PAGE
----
Dirksen Senate Office Building
Chairwoman, Ranking Member Enzi, and Members of the Committee:
Good afternoon. Thank you for this opportunity to testify, and for this Committee’s longstanding bipartisan support for national service. I especially thank you, Chairwoman – the Godmother of National Service -- for your passionate advocacy and strong oversight over the past sixteen years.
We are grateful that you have put National Service on the Committee’s agenda so early in the 111th Congress. I appear before you today as the newly elected Chairman of the Board of the Directors of the Corporation for National and Community Service. I was appointed to the Board by President Clinton in 2000, reappointed by President Bush in 2007, and elected as Chairman last month, stepping into the shoes of my good friend Stephen Goldsmith, who you will hear from shortly.
Having served on the Board for this long, I know that there have been times when you had concerns about the Corporation’s management and leadership. I want you to know that we heard you then, and we hear you now. We remain committed to transparent and rigorous management of the resources with which we’ve been entrusted. Sound management and accountability remain the top focus of our bipartisan Board and senior staff.
I want to acknowledge one member of the Committee who is not here and who happens to be my Senator. I would not be here if it weren’t for Senator Kennedy - who sponsored the original national service legislation, and who – along with you and Senator Hatch – is driving the next generation of service envisioned in the Serve America Act.
Today’s hearing comes at a pivotal moment for national and community service:
- The economic crisis is causing hardship for millions of Americans, and no one sector of society can pull us out of it.
- We have a President who understands the power of citizen action and who has pledged to make service a central cause of his presidency.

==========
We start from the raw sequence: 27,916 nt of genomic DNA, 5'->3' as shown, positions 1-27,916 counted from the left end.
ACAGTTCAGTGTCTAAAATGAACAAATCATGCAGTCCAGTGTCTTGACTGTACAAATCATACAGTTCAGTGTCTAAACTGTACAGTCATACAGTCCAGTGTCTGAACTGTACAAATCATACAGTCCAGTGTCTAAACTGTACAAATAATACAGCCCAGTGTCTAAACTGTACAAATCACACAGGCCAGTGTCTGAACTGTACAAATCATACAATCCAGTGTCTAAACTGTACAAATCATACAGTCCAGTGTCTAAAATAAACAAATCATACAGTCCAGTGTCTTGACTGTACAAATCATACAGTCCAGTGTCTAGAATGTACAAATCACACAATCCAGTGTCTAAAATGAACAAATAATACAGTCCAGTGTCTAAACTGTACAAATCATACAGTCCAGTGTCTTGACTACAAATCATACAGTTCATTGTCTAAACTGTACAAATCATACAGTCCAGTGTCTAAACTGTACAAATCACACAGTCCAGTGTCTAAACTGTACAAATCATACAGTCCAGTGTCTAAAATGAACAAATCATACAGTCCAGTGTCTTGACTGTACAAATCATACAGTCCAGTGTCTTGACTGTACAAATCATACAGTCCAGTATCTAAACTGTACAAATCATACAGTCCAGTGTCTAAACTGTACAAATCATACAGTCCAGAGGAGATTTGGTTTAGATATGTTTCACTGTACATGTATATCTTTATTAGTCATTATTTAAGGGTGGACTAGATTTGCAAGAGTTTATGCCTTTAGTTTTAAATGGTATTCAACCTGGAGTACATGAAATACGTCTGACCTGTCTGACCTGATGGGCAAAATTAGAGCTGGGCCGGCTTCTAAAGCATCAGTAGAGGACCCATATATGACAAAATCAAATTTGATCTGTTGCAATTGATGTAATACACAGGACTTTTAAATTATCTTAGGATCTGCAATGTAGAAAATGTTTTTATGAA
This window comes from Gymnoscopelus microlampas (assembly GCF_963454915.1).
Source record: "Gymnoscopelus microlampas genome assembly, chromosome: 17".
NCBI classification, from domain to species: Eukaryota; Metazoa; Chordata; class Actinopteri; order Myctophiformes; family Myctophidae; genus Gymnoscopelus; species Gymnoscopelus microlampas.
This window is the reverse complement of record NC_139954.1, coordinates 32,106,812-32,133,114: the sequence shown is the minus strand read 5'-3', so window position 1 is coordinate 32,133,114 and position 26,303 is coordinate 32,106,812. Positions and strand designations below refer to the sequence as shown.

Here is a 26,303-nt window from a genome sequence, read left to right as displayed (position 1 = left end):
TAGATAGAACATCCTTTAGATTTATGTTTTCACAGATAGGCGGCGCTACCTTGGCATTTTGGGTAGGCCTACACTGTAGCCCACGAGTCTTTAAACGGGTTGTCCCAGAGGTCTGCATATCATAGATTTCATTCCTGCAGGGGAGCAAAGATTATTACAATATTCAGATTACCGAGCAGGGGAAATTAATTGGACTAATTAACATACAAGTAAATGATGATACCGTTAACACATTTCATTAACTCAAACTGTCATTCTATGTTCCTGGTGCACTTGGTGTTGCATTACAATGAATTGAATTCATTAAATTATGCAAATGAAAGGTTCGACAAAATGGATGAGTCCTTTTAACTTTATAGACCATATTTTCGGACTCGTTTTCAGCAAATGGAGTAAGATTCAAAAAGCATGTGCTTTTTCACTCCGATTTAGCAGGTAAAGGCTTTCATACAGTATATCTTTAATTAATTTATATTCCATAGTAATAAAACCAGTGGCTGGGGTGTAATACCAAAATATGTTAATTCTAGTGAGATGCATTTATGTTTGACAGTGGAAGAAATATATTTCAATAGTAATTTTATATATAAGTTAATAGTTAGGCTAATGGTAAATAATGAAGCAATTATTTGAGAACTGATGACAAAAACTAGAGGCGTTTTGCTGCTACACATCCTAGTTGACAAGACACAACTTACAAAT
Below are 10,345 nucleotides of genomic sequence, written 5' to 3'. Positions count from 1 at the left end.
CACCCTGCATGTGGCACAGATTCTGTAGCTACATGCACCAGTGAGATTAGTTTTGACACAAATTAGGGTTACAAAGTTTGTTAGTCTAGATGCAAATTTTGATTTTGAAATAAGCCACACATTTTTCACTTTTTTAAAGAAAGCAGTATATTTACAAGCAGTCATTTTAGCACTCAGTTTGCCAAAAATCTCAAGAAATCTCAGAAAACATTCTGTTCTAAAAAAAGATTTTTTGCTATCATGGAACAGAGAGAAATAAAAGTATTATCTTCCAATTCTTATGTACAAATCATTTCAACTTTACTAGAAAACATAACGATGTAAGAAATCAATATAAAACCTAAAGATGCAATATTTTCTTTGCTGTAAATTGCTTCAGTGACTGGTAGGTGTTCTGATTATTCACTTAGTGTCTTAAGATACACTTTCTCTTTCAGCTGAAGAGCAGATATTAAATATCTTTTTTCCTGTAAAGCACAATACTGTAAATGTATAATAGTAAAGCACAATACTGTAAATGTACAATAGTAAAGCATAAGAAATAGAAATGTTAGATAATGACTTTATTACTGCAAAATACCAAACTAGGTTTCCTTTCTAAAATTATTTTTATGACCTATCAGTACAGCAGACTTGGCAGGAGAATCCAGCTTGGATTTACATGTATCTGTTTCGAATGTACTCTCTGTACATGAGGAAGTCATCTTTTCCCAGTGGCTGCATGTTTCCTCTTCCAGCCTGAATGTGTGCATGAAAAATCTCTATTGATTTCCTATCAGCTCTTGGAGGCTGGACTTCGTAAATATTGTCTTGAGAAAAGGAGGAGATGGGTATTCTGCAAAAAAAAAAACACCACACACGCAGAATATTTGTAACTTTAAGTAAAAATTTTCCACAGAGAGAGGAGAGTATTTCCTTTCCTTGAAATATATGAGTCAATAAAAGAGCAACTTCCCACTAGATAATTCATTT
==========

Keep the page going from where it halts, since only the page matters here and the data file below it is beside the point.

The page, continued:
- We have bipartisan support for a dramatic expansion in service.
- And we have a new generation – known as the Millennial Generation - that is looking to participate in something larger than themselves by serving their communities and their country.
To me, national service is all about engaging Americans in solving community problems. That idea is as old as America, but it is made new with each generation. And as each generation realizes the impact of service, it also learns that service is transformative. I know because it was for me.
After graduating from college in the 1970’s, I moved to Lowell, Massachusetts to be a community organizer. Lowell was the birthplace of the Industrial Revolution, but by the 1970’s what was once a prosperous mill town was down on its luck. Our organizing project helped tenants avoid eviction and homeowners protect their neighborhoods. We worked with businesses and churches and labor unions to save jobs. I worked alongside then City Councilor Paul Tsongas, and a young candidate for Congress, John Kerry.
The organizing we did made a real difference in helping Lowellians cope with the economic crisis. But it also had a profound impact on my life. I went on to a career in business, but everything I’ve done since then has been informed by what I learned in Lowell – especially my belief that things can change for the better if we work together.
This ethic of service affects every generation. And the emerging generation of young people is especially open to it. I believe that civilian service has the potential to do in part for this generation what military service did for the "Greatest Generation". Through their military service, the men and women of the Greatest Generation were exposed to the great diversity of America. Their service bound them together and fueled their patriotism – making them better citizens and making America a stronger nation.